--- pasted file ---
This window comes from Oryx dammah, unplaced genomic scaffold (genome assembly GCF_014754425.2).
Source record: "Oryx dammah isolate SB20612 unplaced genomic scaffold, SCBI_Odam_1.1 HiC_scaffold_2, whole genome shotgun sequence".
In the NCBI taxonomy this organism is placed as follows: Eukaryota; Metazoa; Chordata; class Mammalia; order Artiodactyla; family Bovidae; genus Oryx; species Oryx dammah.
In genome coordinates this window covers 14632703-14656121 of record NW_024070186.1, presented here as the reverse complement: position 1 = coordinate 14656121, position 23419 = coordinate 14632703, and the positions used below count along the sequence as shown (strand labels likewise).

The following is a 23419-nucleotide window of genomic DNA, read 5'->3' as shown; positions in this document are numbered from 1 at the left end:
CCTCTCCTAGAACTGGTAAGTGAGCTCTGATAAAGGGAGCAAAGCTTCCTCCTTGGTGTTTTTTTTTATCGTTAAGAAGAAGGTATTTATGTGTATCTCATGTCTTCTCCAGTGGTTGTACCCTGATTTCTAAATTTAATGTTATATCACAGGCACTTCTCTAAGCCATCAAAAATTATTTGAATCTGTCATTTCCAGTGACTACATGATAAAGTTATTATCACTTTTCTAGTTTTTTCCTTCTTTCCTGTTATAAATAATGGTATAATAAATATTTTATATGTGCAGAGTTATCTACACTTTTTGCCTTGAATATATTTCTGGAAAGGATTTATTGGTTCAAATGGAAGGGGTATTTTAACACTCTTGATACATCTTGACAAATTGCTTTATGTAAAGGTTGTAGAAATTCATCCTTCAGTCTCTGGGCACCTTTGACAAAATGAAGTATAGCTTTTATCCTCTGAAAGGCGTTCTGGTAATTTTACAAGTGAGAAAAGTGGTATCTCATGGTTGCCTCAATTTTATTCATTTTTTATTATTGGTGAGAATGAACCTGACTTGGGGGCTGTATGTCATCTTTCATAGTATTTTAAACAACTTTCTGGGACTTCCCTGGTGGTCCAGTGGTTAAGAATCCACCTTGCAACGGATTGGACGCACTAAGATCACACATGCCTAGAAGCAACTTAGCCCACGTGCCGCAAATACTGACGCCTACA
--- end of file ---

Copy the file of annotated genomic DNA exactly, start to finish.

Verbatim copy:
This window comes from Oryx dammah, unplaced genomic scaffold (genome assembly GCF_014754425.2).
Source record: "Oryx dammah isolate SB20612 unplaced genomic scaffold, SCBI_Odam_1.1 HiC_scaffold_2, whole genome shotgun sequence".
In the NCBI taxonomy this organism is placed as follows: Eukaryota; Metazoa; Chordata; class Mammalia; order Artiodactyla; family Bovidae; genus Oryx; species Oryx dammah.
In genome coordinates this window covers 14632703-14656121 of record NW_024070186.1, presented here as the reverse complement: position 1 = coordinate 14656121, position 23419 = coordinate 14632703, and the positions used below count along the sequence as shown (strand labels likewise).

The following is a 23419-nucleotide window of genomic DNA, read 5'->3' as shown; positions in this document are numbered from 1 at the left end:
CCTCTCCTAGAACTGGTAAGTGAGCTCTGATAAAGGGAGCAAAGCTTCCTCCTTGGTGTTTTTTTTTATCGTTAAGAAGAAGGTATTTATGTGTATCTCATGTCTTCTCCAGTGGTTGTACCCTGATTTCTAAATTTAATGTTATATCACAGGCACTTCTCTAAGCCATCAAAAATTATTTGAATCTGTCATTTCCAGTGACTACATGATAAAGTTATTATCACTTTTCTAGTTTTTTCCTTCTTTCCTGTTATAAATAATGGTATAATAAATATTTTATATGTGCAGAGTTATCTACACTTTTTGCCTTGAATATATTTCTGGAAAGGATTTATTGGTTCAAATGGAAGGGGTATTTTAACACTCTTGATACATCTTGACAAATTGCTTTATGTAAAGGTTGTAGAAATTCATCCTTCAGTCTCTGGGCACCTTTGACAAAATGAAGTATAGCTTTTATCCTCTGAAAGGCGTTCTGGTAATTTTACAAGTGAGAAAAGTGGTATCTCATGGTTGCCTCAATTTTATTCATTTTTTATTATTGGTGAGAATGAACCTGACTTGGGGGCTGTATGTCATCTTTCATAGTATTTTAAACAACTTTCTGGGACTTCCCTGGTGGTCCAGTGGTTAAGAATCCACCTTGCAACGGATTGGACGCACTAAGATCACACATGCCTAGAAGCAACTTAGCCCACGTGCCGCAAATACTGACGCCTACA